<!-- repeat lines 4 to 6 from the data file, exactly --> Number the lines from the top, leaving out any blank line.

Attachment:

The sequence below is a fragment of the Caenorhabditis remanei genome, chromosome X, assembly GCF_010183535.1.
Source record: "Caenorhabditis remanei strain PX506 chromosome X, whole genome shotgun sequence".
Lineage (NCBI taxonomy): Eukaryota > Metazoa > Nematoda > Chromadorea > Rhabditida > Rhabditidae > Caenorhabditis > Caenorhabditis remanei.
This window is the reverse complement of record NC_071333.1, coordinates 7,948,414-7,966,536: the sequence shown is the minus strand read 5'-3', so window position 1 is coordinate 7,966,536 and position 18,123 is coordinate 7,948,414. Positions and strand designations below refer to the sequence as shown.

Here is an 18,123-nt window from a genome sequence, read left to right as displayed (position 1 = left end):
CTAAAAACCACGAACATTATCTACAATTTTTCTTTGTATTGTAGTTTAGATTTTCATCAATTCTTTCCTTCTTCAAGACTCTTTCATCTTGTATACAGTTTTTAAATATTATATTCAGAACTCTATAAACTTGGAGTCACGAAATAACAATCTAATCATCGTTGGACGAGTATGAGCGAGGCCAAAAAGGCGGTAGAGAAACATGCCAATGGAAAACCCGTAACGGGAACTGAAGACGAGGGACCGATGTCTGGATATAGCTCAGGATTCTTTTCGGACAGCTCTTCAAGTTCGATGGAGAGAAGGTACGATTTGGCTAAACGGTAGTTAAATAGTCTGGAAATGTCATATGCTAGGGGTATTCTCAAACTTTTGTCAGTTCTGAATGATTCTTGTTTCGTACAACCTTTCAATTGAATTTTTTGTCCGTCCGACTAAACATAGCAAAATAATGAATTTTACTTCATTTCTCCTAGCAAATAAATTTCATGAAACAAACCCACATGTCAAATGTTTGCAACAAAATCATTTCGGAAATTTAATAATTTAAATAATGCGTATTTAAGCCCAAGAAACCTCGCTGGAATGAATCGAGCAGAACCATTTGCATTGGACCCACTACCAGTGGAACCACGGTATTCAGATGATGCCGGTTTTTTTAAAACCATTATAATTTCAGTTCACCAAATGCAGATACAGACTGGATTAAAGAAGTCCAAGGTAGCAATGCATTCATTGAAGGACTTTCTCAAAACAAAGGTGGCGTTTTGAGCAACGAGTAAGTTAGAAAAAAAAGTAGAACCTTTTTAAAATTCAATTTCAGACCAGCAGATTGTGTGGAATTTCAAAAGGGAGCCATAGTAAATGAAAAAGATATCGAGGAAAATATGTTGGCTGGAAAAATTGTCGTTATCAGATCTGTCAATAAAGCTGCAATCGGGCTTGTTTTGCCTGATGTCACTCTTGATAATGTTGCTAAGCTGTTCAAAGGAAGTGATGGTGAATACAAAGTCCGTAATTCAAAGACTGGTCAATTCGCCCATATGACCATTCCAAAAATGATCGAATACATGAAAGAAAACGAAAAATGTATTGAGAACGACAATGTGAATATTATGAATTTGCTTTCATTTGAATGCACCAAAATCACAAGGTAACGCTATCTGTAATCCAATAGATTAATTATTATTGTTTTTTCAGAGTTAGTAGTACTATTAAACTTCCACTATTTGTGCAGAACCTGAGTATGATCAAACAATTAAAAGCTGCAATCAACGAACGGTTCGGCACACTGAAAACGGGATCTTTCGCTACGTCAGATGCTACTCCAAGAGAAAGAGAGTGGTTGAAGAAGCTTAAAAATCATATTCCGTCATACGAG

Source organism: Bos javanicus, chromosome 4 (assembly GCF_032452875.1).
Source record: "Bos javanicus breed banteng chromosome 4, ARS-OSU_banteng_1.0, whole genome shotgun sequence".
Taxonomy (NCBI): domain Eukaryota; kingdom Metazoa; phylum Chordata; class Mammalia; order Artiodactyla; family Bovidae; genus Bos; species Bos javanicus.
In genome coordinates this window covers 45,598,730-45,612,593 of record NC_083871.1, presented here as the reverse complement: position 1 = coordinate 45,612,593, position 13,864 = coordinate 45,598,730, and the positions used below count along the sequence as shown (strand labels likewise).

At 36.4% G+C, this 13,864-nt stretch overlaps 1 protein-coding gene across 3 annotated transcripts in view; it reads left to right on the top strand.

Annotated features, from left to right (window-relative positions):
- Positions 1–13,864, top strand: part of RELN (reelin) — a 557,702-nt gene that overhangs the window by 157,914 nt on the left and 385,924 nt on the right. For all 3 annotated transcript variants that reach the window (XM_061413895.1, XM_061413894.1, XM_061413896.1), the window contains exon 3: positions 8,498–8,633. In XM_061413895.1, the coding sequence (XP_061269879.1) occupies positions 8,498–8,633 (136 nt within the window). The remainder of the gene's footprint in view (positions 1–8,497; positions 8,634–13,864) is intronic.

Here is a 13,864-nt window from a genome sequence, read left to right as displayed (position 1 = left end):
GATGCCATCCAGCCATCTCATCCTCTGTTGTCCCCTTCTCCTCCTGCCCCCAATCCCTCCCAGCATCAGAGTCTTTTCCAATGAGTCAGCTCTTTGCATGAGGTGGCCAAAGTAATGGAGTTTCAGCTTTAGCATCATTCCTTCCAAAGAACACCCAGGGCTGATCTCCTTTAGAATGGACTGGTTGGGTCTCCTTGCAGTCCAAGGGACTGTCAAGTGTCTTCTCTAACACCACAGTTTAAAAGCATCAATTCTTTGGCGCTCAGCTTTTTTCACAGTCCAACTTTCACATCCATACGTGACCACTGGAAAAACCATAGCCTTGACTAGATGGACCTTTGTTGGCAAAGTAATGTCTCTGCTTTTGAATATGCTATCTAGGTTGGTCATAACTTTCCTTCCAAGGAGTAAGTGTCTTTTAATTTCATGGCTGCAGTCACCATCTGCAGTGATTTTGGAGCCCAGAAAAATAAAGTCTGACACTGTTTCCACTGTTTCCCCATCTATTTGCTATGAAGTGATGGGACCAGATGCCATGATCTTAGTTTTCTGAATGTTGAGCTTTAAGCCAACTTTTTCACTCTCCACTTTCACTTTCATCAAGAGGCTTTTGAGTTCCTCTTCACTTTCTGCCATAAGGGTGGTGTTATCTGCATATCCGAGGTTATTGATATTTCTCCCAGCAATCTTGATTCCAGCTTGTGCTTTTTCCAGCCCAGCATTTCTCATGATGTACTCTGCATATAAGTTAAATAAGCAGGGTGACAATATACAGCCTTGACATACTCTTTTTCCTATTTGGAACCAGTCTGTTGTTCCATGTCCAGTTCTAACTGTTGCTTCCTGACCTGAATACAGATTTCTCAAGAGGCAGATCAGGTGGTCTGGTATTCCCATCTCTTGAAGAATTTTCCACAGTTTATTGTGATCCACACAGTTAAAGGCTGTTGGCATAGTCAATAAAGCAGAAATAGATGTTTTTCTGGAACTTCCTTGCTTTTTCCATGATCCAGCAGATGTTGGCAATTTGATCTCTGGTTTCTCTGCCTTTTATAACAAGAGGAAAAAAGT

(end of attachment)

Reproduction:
This window is the reverse complement of record NC_071333.1, coordinates 7,948,414-7,966,536: the sequence shown is the minus strand read 5'-3', so window position 1 is coordinate 7,966,536 and position 18,123 is coordinate 7,948,414. Positions and strand designations below refer to the sequence as shown.

Here is an 18,123-nt window from a genome sequence, read left to right as displayed (position 1 = left end):
CTAAAAACCACGAACATTATCTACAATTTTTCTTTGTATTGTAGTTTAGATTTTCATCAATTCTTTCCTTCTTCAAGACTCTTTCATCTTGTATACAGTTTTTAAATATTATATTCAGAACTCTATAAACTTGGAGTCACGAAATAACAATCTAATCATCGTTGGACGAGTATGAGCGAGGCCAAAAAGGCGGTAGAGAAACATGCCAATGGAAAACCCGTAACGGGAACTGAAGACGAGGGACCGATGTCTGGATATAGCTCAGGATTCTTTTCGGACAGCTCTTCAAGTTCGATGGAGAGAAGGTACGATTTGGCTAAACGGTAGTTAAATAGTCTGGAAATGTCATATGCTAGGGGTATTCTCAAACTTTTGTCAGTTCTGAATGATTCTTGTTTCGTACAACCTTTCAATTGAATTTTTTGTCCGTCCGACTAAACATAGCAAAATAATGAATTTTACTTCATTTCTCCTAGCAAATAAATTTCATGAAACAAACCCACATGTCAAATGTTTGCAACAAAATCATTTCGGAAATTTAATAATTTAAATAATGCGTATTTAAGCCCAAGAAACCTCGCTGGAATGAATCGAGCAGAACCATTTGCATTGGACCCACTACCAGTGGAACCACGGTATTCAGATGATGCCGGTTTTTTTAAAACCATTATAATTTCAGTTCACCAAATGCAGATACAGACTGGATTAAAGAAGTCCAAGGTAGCAATGCATTCATTGAAGGACTTTCTCAAAACAAAGGTGGCGTTTTGAGCAACGAGTAAGTTAGAAAAAAAAGTAGAACCTTTTTAAAATTCAATTTCAGACCAGCAGATTGTGTGGAATTTCAAAAGGGAGCCATAGTAAATGAAAAAGATATCGAGGAAAATATGTTGGCTGGAAAAATTGTCGTTATCAGATCTGTCAATAAAGCTGCAATCGGGCTTGTTTTGCCTGATGTCACTCTTGATAATGTTGCTAAGCTGTTCAAAGGAAGTGATGGTGAATACAAAGTCCGTAATTCAAAGACTGGTCAATTCGCCCATATGACCATTCCAAAAATGATCGAATACATGAAAGAAAACGAAAAATGTATTGAGAACGACAATGTGAATATTATGAATTTGCTTTCATTTGAATGCACCAAAATCACAAGGTAACGCTATCTGTAATCCAATAGATTAATTATTATTGTTTTTTCAGAGTTAGTAGTACTATTAAACTTCCACTATTTGTGCAGAACCTGAGTATGATCAAACAATTAAAAGCTGCAATCAACGAACGGTTCGGCACACTGAAAACGGGATCTTTCGCTACGTCAGATGCTACTCCAAGAGAAAGAGAGTGGTTGAAGAAGCTTAAAAATCATATTCCGTCATACGAG